Open Access: a game changer?

US Congress has introduced a bill that would mandate public access to publicly-funded federal research. The Fair Access to Science and Technology Research Act (FASTR) was introduced in Congress February 14 on a bi-partisan basis. The bill would require that federal agencies with annual extramural research budgets of $100 million provide the public with online access to research manuscripts stemming from publicly-funded research no later than six months after publication in a peer-reviewed journal. If enacted in law, the Act will have impact on academic publishing, including mathematics education research, all over the world.

Some quotes from the Act

Each Federal research public access policy shall provide for—

(1) submission to the Federal agency of an electronic version of the author’s final manuscript of original research papers that have been accepted for publication in peer-reviewed journals and that result from research supported, in whole or in part, from funding by the Federal Government;

(2) the incorporation of all changes resulting from the peer review publication process in the manuscript described under paragraph (1);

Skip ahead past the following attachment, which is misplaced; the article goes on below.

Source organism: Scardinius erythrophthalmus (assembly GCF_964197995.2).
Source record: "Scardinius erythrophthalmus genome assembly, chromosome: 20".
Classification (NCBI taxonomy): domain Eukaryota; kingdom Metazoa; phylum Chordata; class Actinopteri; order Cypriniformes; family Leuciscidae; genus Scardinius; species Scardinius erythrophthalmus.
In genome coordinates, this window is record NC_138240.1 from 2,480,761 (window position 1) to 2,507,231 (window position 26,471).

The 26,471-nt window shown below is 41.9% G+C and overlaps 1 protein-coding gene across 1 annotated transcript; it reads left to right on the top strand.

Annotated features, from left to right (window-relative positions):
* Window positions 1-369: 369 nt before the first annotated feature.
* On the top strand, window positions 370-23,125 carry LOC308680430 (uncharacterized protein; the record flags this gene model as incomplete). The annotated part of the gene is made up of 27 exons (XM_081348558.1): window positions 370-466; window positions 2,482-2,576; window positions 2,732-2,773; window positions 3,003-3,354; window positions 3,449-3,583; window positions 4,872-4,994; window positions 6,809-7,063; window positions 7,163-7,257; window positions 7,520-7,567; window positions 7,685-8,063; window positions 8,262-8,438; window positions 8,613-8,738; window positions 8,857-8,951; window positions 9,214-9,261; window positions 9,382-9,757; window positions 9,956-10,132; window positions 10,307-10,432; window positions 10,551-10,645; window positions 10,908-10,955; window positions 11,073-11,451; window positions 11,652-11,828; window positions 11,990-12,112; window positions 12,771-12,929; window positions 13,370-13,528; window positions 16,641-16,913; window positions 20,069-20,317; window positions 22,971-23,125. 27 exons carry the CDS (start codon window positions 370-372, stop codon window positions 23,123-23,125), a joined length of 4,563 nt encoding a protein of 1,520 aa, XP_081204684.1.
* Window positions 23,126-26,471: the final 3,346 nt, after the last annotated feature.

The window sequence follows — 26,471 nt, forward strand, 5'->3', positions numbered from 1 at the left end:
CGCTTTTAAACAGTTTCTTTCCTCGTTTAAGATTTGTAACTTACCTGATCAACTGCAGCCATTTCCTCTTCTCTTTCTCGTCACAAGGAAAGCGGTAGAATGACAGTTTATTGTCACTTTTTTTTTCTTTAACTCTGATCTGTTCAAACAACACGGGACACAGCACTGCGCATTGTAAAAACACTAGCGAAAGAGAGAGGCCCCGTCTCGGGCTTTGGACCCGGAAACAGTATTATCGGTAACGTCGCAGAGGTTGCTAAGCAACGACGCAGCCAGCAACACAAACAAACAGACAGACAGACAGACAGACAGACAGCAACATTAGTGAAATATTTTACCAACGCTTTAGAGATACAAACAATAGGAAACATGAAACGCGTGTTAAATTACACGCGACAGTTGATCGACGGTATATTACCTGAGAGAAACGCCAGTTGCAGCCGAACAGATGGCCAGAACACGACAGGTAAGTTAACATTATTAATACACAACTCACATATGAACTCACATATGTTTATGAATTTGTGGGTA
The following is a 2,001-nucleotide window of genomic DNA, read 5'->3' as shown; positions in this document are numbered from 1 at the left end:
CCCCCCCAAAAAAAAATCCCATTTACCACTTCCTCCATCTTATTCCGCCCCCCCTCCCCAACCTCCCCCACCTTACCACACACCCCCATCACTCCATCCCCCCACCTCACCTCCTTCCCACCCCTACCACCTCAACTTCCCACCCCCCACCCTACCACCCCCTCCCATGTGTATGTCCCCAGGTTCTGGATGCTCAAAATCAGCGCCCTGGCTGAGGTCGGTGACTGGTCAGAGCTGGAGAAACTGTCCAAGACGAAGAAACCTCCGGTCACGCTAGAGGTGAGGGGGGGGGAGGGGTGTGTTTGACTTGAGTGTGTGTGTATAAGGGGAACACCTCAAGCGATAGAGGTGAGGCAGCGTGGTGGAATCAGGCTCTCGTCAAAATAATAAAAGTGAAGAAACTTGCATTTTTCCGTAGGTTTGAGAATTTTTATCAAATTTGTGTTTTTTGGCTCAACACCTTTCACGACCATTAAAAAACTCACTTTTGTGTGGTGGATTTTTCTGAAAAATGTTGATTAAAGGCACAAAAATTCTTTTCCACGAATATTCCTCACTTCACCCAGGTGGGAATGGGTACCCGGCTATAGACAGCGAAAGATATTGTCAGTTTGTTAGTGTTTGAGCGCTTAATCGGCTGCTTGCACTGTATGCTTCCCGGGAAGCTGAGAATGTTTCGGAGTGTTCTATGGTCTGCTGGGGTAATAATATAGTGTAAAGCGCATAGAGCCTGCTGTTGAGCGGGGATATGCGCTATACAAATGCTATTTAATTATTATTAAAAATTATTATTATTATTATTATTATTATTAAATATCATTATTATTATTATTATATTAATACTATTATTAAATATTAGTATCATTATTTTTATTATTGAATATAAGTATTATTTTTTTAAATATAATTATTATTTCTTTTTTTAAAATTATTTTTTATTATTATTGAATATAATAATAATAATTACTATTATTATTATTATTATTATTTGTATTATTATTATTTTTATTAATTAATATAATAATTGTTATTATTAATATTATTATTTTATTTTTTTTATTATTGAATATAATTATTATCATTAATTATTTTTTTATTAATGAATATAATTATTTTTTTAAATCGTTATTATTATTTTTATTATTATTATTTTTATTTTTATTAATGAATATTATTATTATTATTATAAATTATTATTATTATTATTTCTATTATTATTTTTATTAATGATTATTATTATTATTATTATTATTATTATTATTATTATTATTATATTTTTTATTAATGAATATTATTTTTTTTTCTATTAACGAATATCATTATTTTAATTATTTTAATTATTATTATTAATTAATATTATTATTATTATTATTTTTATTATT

(3) the replacement of the final manuscript with the final published version if—

(A) the publisher consents to the replacement; and

(B) the goals of the Federal agency for functionality and interoperability are retained;

(4) free online public access to such final peer-reviewed manuscripts or published versions as soon as practicable, but not later than 6 months after publication in peer-reviewed journals;

(5) providing research papers as described in paragraph (4) in formats and under terms that enable productive reuse, including computational analysis by state-of-the-art technologies;

(6) production of an online bibliography of all research papers that are publicly accessible under the policy, with each entry linking to the corresponding free online full text; and

(7) long-term preservation of, and free public access to, published research findings—

(A) in a stable digital repository maintained by the Federal agency; or

(B) if consistent with the purposes of the Federal agency, in any repository meeting conditions determined favorable by the Federal agency, including free public access, interoperability, and long-term preservation.

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